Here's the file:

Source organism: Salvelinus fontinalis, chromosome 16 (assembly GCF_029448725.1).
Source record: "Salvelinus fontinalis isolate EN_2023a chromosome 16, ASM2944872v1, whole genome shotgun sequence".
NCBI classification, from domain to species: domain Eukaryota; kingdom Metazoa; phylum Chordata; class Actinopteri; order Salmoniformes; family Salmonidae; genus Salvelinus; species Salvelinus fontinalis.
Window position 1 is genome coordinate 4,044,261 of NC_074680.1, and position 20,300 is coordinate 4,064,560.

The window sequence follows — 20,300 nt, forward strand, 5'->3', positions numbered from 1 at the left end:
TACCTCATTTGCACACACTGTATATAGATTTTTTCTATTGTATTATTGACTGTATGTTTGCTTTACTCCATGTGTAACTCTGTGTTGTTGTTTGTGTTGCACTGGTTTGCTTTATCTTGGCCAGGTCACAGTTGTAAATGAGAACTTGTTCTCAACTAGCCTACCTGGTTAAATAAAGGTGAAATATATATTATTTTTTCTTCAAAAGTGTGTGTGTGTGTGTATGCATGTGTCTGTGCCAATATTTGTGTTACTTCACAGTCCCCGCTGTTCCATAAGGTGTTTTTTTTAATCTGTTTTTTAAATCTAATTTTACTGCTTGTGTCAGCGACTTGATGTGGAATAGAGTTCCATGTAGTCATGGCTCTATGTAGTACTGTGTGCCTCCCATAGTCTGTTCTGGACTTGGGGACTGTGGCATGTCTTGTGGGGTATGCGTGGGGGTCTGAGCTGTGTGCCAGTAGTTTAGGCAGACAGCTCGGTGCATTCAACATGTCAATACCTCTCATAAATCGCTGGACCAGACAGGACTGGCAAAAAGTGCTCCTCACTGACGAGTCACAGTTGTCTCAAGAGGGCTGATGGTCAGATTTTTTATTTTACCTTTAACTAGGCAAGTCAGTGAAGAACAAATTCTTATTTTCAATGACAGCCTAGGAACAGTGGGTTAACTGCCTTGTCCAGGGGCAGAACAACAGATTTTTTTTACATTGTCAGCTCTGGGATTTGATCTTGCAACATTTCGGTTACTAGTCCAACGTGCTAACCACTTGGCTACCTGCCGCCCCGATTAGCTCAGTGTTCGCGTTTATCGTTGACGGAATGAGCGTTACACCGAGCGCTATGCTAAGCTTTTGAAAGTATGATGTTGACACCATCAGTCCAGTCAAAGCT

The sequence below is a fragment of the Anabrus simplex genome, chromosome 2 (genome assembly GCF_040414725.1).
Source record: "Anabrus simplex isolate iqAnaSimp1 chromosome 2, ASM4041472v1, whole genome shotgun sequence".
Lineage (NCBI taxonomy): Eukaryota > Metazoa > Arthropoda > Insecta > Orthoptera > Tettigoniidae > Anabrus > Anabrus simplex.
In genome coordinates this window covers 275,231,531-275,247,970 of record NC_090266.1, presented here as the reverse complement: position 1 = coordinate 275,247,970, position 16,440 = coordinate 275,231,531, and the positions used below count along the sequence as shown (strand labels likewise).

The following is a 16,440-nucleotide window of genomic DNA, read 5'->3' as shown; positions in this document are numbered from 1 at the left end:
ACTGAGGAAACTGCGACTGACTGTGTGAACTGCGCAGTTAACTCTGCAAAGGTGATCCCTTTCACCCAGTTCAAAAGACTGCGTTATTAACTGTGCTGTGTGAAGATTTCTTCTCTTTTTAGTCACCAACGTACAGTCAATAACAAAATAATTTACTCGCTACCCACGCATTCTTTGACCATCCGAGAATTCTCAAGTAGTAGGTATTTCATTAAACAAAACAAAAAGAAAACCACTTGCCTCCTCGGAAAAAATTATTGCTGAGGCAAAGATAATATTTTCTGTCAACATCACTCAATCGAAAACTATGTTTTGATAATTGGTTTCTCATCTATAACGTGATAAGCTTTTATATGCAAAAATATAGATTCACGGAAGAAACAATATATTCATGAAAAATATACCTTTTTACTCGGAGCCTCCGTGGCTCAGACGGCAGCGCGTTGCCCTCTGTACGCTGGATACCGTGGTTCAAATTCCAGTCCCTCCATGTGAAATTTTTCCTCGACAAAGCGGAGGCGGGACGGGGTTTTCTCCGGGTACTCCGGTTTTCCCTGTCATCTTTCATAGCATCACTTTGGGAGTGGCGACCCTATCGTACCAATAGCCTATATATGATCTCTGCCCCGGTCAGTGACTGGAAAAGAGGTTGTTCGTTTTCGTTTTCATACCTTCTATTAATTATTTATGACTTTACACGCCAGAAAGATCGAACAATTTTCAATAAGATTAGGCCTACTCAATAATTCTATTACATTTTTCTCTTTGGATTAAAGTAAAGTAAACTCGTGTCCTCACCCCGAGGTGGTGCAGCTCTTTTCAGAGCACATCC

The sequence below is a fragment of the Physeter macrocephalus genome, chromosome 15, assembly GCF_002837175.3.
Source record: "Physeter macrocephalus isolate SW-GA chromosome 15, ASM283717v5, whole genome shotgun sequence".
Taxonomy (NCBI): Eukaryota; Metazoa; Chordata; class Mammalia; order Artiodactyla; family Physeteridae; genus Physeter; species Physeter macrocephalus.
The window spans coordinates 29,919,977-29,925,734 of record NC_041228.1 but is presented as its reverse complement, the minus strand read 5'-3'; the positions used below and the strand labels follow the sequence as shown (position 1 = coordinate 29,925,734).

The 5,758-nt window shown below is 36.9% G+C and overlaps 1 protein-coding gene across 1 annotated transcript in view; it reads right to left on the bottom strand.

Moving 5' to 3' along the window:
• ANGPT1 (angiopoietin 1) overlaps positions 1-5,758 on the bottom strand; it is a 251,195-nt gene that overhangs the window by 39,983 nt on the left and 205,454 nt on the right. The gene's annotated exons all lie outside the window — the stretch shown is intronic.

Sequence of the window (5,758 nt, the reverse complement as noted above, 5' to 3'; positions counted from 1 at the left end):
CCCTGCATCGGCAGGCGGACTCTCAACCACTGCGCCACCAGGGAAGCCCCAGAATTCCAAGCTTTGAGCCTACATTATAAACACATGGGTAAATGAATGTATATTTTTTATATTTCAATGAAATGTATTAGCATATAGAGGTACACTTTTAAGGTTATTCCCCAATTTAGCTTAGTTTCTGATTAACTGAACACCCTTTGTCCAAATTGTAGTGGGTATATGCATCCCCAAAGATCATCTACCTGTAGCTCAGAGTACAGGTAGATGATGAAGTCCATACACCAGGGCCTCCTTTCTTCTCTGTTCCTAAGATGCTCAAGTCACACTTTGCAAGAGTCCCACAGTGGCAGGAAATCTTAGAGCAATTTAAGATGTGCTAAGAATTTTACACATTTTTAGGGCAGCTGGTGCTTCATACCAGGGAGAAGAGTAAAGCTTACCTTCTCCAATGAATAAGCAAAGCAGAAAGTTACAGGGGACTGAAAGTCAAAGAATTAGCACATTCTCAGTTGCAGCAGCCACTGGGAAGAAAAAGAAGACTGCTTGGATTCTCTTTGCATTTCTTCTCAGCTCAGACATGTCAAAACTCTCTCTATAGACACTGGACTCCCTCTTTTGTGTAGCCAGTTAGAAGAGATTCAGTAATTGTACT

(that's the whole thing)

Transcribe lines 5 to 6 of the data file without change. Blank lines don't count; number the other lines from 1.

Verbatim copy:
The window sequence follows — 20,300 nt, forward strand, 5'->3', positions numbered from 1 at the left end:
TACCTCATTTGCACACACTGTATATAGATTTTTTCTATTGTATTATTGACTGTATGTTTGCTTTACTCCATGTGTAACTCTGTGTTGTTGTTTGTGTTGCACTGGTTTGCTTTATCTTGGCCAGGTCACAGTTGTAAATGAGAACTTGTTCTCAACTAGCCTACCTGGTTAAATAAAGGTGAAATATATATTATTTTTTCTTCAAAAGTGTGTGTGTGTGTGTATGCATGTGTCTGTGCCAATATTTGTGTTACTTCACAGTCCCCGCTGTTCCATAAGGTGTTTTTTTTAATCTGTTTTTTAAATCTAATTTTACTGCTTGTGTCAGCGACTTGATGTGGAATAGAGTTCCATGTAGTCATGGCTCTATGTAGTACTGTGTGCCTCCCATAGTCTGTTCTGGACTTGGGGACTGTGGCATGTCTTGTGGGGTATGCGTGGGGGTCTGAGCTGTGTGCCAGTAGTTTAGGCAGACAGCTCGGTGCATTCAACATGTCAATACCTCTCATAAATCGCTGGACCAGACAGGACTGGCAAAAAGTGCTCCTCACTGACGAGTCACAGTTGTCTCAAGAGGGCTGATGGTCAGATTTTTTATTTTACCTTTAACTAGGCAAGTCAGTGAAGAACAAATTCTTATTTTCAATGACAGCCTAGGAACAGTGGGTTAACTGCCTTGTCCAGGGGCAGAACAACAGATTTTTTTTACATTGTCAGCTCTGGGATTTGATCTTGCAACATTTCGGTTACTAGTCCAACGTGCTAACCACTTGGCTACCTGCCGCCCCGATTAGCTCAGTGTTCGCGTTTATCGTTGACGGAATGAGCGTTACACCGAGCGCTATGCTAAGCTTTTGAAAGTATGATGTTGACACCATCAGTCCAGTCAAAGCT